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Keep Your Head In Hatsune Miku: Project Diva X’s Clouds

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The Hatsune Miku: Project Diva series has been something of a trendsetter. Since the original game in 2009, Sega has released a few music games with similar gameplay, like K-On! Ho-kago Live and Miracle Girls Festival, while Marvelous turned to another Vocaloid with IA/VT Colorful. It’s a little ironic to see Hatsune Miku: Project Diva X turn around and pluck inspiration from IA/VT Colorful to make itself more compelling. Like the other Vocaloid rhythm game, there are now missions to complete for songs in the primary campaign that make tapping along with tunes more interesting.

 

The standard Hatsune Miku: Project Diva gameplay is stored away in Hatsune Miku: Project Diva X’s menu’s second page. There, you can head into the Free Play area to go through any songs in any way you’d like. The Cloud Requests and Event Requests are front and center. Both have certain expectations and demands. They’re simple enough to start. An early Cloud Request might task you with completing a song on a specific difficulty, by making sure you meet a certain Voltage requirement. That is, try not to get too many bad or missed notes. An Event Request might require you to use a certain class of song, outfit, and accessory. After “beating” the game, that is unlocking all clouds, you might get more challenging requests with specific outfit or gameplay objectives.

 

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It’s compelling in an unexpected way. Getting the 24 songs and six medleys unlocked involves clearing Cloud Requests. Only the Classic Cloud is immediately available in Hatsune Miku: Project Diva X, with four songs and one medley in it. Successfully completing each of these songs opens access to the Cute Cloud, with its five songs and one medley. Cool, Elegant, and Quirky are unlocked in order after, each with five songs and a medley, before a final medley opens up. Event Requests seem to be tied to progress in both the Clouds and friendship levels, from what I’ve seen.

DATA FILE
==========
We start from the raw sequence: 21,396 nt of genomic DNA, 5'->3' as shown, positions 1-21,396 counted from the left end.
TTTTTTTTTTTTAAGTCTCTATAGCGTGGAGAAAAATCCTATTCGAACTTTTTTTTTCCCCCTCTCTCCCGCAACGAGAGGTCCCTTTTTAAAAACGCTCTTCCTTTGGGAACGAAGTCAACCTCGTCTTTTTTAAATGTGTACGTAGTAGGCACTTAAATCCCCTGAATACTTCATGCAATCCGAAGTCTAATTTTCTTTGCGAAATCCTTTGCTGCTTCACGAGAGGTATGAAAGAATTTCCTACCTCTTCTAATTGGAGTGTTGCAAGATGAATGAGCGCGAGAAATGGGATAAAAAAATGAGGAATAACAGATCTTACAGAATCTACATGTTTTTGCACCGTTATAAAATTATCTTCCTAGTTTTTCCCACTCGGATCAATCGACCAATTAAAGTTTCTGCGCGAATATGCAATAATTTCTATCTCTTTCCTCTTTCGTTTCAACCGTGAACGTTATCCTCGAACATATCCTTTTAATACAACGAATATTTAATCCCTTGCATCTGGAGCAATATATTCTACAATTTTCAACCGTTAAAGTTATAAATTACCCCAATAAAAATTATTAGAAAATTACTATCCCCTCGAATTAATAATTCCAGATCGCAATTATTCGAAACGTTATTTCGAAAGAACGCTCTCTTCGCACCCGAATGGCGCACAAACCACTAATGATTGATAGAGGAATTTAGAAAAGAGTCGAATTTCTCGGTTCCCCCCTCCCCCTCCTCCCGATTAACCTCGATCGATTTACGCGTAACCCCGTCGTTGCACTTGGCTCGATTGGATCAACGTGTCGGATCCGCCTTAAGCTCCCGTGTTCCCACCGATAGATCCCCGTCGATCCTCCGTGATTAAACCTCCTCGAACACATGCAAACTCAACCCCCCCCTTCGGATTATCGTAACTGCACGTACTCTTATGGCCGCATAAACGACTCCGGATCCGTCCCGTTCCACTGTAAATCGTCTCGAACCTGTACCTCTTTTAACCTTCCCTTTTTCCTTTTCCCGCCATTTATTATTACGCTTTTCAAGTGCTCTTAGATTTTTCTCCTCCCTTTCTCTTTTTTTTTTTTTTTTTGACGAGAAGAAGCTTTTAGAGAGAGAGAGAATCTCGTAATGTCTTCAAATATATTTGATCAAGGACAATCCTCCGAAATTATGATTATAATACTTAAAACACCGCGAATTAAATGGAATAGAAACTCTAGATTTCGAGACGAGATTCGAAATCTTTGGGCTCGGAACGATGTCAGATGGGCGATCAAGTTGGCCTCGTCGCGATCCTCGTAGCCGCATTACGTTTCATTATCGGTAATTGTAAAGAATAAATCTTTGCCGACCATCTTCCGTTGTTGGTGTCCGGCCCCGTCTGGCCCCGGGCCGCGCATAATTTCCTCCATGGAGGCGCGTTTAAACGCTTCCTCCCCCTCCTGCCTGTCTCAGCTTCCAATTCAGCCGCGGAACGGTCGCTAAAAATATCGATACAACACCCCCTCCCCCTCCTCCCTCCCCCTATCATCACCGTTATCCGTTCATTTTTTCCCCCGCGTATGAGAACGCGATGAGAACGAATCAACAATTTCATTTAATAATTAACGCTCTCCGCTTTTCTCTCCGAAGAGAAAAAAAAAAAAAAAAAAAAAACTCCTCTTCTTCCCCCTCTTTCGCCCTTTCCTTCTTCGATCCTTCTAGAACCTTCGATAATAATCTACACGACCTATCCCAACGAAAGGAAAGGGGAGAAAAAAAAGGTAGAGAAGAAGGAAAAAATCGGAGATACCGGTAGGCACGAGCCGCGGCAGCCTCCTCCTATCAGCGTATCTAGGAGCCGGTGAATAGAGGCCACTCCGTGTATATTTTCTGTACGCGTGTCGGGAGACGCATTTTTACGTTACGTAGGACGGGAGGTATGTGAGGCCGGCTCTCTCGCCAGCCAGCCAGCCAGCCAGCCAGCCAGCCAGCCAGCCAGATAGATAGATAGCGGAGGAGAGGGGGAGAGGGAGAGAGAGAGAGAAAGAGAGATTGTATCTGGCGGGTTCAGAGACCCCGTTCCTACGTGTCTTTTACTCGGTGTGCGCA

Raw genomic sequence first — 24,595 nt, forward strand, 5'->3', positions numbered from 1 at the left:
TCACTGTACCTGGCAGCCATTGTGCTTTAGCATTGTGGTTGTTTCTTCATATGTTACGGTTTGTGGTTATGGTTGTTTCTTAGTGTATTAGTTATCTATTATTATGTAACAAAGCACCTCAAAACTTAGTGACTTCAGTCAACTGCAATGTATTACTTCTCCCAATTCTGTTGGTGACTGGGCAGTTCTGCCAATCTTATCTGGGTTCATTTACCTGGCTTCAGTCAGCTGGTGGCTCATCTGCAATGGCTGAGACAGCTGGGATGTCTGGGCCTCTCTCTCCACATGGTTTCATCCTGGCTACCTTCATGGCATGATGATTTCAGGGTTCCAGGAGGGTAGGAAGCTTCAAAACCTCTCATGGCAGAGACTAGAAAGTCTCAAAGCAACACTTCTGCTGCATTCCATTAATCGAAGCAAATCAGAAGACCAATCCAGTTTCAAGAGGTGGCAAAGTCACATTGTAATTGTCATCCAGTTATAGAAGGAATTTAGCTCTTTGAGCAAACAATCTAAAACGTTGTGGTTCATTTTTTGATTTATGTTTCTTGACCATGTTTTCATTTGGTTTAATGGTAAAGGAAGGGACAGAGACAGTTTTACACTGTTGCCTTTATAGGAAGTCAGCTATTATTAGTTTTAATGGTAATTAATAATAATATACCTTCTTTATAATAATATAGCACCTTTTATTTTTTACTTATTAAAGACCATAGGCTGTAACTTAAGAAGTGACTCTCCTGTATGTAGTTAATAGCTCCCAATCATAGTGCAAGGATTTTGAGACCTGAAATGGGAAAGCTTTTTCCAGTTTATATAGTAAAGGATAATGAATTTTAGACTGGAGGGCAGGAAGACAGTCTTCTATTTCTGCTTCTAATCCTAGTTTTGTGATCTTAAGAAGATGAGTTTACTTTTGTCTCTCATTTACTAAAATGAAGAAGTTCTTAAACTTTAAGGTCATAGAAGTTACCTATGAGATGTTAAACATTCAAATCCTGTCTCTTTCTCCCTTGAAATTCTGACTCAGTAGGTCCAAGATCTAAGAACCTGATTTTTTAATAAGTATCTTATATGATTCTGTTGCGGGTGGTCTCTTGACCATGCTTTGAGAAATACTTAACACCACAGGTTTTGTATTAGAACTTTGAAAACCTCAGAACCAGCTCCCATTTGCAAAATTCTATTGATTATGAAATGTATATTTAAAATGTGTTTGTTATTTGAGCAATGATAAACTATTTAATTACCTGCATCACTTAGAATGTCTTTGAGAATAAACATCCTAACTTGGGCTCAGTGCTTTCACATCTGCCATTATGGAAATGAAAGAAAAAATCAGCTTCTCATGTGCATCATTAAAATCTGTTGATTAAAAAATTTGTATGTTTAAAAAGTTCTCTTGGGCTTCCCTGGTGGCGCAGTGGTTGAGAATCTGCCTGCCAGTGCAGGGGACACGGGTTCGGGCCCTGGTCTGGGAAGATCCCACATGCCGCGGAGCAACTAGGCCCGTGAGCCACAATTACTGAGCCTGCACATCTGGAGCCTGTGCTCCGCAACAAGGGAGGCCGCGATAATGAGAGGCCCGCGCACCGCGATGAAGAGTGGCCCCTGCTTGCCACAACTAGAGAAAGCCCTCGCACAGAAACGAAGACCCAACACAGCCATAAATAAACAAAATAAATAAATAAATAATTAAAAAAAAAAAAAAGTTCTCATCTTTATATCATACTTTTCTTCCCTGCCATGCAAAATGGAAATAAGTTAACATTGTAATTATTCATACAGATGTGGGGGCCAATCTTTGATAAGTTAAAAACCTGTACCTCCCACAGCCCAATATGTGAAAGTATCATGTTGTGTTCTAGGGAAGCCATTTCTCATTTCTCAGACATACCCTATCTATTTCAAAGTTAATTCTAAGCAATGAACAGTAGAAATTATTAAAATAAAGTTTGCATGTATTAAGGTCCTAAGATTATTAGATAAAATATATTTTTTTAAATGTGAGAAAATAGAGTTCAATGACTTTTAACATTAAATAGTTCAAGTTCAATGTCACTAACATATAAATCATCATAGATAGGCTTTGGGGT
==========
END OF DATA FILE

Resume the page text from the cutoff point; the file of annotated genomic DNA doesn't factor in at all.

This means you’re driven forward in a way different than previous Hatsune Miku: Project Diva games. There is a desire to complete a song on each difficulty level, but it isn’t the same as knowing you’ve managed to make it through. It’s about seeing that “Clear” next to its mission name on the Cloud Request menu instead. It’s knowing that you’ve possibly earned more gifts to give to Vocaloids to complete requests, unlocked additional modules for them to wear, and discovered accessories that could offer additional Voltage boosts. It’s a sense of purpose that comes from replaying the same song repeatedly.

 

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In entries where you needed to acquire points to spend on items, going through songs could be tedious. The Hatsune Miku: Project Diva track lists offer quite a bit of variety, pulling songs from multiple genres. But knowing that these Cloud’s prisms need recharging and another song is hidden away makes enduring songs that aren’t my favorites more manageable. Getting crystals for special modules is a fantastic goal. Especially since improved drop rates are possibly the best thing ever for anyone hoping to earn rare modules with better skills attached. It’s also proving something, to both the game and yourself. Your sense of rhythm is that good. You are patient and dedicated enough to receive that reward.

 

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There Hatsune Miku: Project Diva games have always driven players to complete as much as they possibly can. We’ve always had songs to unlock, multiple difficulty levels to complete, and additional outfits and accessories to acquire. Hatsune Miku: Project Diva X is a much more purposeful game. The structure in which things are organized, modules tucked away, is enough to create some kind of compulsion. When I unlocked a new cloud, I had to complete all of the songs in that location. There was no putting it off. Previous games allowed a little more freedom, but Hatsune Miku: Project Diva X perfectly doles out rewards in such a way that keeps you fixated on your PlayStation 4 or PlayStation Vita.

 

Hatsune Miku: Project Diva X will come to the PlayStation 4 and PlayStation Vita on August 30, 2016.

Jenni Lada
Jenni is Editor-in-Chief at Siliconera and has been playing games since getting access to her parents' Intellivision as a toddler. She continues to play on every possible platform and loves all of the systems she owns. (These include a PS4, Switch, Xbox One, WonderSwan Color and even a Vectrex!) You may have also seen her work at GamerTell, Cheat Code Central, Michibiku and PlayStation LifeStyle.